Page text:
The passing of President Ezra Taft Benson and the ordination and setting apart of President Howard W. Hunter precipitated an avalanche of media coverage throughout the world during the past weeks.
The Public Affairs Department of the Church reported an unprecedented amount of media attention for the death of a Church president. Typical headlines across the world included: "Local Mormons Mourn Benson," "Mormon Leader, 94, Dies," and "Followers Pay Tribute to Benson."In addition to coverage in every part of the United States, news overseas included a 45-minute interview with a stake president in Australia, interviews with Church spokesmen for the BBC (British Broadcasting Corporation) and a prominent newspaper story from as far away as Papua New Guinea.
According to Public Affairs Managing Director Bruce L. Olsen, the extensive coverage was probably due partly to President Benson's prominent life in public office, and partly to the growing size and perceived importance of the Church by the media. A prompt public expression of condolences from President Clinton underscored the point.
Within minutes of the passing of President Benson on Memorial Day afternoon, May 30, staff from the Public Affairs Department were at work, coordinating news releases and responding to a flood of media calls.
The Public Affairs Department had earlier provided biographical material, photographs, audio and videotapes to major local, regional, national and international media, and to its worldwide network of Church-service public affairs directors. Much of this material was later incorporated into reports from wire services operating from Salt Lake City or other parts of the United States.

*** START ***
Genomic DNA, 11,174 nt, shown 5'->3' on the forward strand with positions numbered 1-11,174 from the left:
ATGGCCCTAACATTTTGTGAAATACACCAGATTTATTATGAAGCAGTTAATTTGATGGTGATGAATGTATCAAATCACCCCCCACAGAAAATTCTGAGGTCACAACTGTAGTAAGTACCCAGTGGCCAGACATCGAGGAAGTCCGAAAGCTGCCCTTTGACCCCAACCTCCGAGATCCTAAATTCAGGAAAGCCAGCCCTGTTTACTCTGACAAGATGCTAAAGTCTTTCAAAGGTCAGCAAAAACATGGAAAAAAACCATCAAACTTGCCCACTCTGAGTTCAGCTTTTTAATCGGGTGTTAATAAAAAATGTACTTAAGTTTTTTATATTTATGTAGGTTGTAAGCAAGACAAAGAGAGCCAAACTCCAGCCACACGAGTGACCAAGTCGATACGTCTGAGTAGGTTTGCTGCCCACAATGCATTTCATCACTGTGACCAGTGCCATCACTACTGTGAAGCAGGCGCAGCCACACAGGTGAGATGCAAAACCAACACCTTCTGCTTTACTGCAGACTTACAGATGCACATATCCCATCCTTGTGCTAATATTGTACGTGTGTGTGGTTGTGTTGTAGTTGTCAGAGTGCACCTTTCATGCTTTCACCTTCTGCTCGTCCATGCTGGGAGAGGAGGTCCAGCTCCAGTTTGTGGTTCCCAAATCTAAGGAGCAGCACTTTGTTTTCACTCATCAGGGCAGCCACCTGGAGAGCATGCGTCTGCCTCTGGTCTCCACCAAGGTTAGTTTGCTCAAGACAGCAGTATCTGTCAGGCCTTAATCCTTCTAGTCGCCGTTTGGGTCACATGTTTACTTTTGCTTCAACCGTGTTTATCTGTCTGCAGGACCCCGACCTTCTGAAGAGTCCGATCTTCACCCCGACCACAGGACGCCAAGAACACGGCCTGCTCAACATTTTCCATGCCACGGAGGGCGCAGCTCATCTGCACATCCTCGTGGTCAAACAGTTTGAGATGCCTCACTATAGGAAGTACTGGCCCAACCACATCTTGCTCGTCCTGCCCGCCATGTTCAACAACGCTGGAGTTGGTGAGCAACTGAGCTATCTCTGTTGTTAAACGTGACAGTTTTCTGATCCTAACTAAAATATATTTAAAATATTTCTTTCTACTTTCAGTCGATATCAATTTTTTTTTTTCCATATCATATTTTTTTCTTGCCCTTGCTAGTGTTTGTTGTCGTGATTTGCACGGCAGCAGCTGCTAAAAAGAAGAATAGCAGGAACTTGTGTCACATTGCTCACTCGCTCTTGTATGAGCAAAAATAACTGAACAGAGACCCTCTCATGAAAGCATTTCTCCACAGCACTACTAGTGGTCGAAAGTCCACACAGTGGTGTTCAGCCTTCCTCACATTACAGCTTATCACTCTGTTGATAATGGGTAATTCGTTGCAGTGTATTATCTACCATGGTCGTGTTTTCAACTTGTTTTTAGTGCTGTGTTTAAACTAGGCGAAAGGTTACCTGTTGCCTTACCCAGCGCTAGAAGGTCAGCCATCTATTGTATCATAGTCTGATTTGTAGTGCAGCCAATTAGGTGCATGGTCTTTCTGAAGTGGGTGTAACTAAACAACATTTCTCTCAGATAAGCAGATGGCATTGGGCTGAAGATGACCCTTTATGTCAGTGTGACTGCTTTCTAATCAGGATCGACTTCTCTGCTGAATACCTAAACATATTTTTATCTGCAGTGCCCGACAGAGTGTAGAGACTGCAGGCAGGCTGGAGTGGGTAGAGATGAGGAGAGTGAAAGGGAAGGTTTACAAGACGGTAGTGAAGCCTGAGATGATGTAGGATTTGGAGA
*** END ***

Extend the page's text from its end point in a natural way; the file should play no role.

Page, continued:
In addition, satellite transmission material, provided in advance, aired immediately on CNN and dozens of other stations locally and throughout the nation. Aside from local coverage, national news reports moved on AP, UPI and Reuters wire services; ABC, NBC, CBS and Fox television networks; and ABC, CBS, NPR and BBC radio networks. An audio news release was immediately distributed to 1,800 radio stations. Audio was also provided to CBS Radio's "The World of Religion." Representing the Council of the Twelve, Elder M. Russell Ballard was interviewed on National Public Radio's "Talk of the Nation" show. Elder Richard G. Scott gave an interview in Spanish for CNN's Latin American audiences.
During the week following President Benson's death, the department dealt with numerous local, regional and national newspapers, wire services and magazines, including Time, U.S. News & World Report, Los Angeles Times, Washington Post, New York Times and USA Today.
Simultaneously, Church-service directors of public affairs, coordinated by area public affairs offices, worked with local media throughout the world to arrange for interviews with local stake presidents or other Church spokesmen.
Dozens of such interviews took place throughout the United States. Internationally, many media organizations opted to use the local Church as its prime source of news, allowing opportunities for clarification or correction of wire service reports. In Tahiti, for example, television and radio immediately carried a Church news release in full, and Tahitian and French-language newspapers included one front-page report. In the Europe Mediterranean Area, almost every national newspaper in France - and several in Italy, Spain and Portugal - carried a news release sent by the Area Public Affairs Office in Thoiry, near Geneva, Switzerland. In El Salvador, local television worked closely with public affairs representatives, who provided footage, video and interviews.
At week's end, the VISN television network interrupted normally scheduled programming to broadcast throughout the United States the funeral services of President Benson on the Faith and Values channel.
The coverage continued beyond the next Monday Morning (June 6), when President Hunter appeared before the media in the Church Administration Building, together with his counselors and the 11 members of the Council of the Twelve. President Hunter's remarks, accepting the "high and holy calling" of President of the Church, were widely reported. Media attention included newspaper editorials commenting favorably on the new Church president.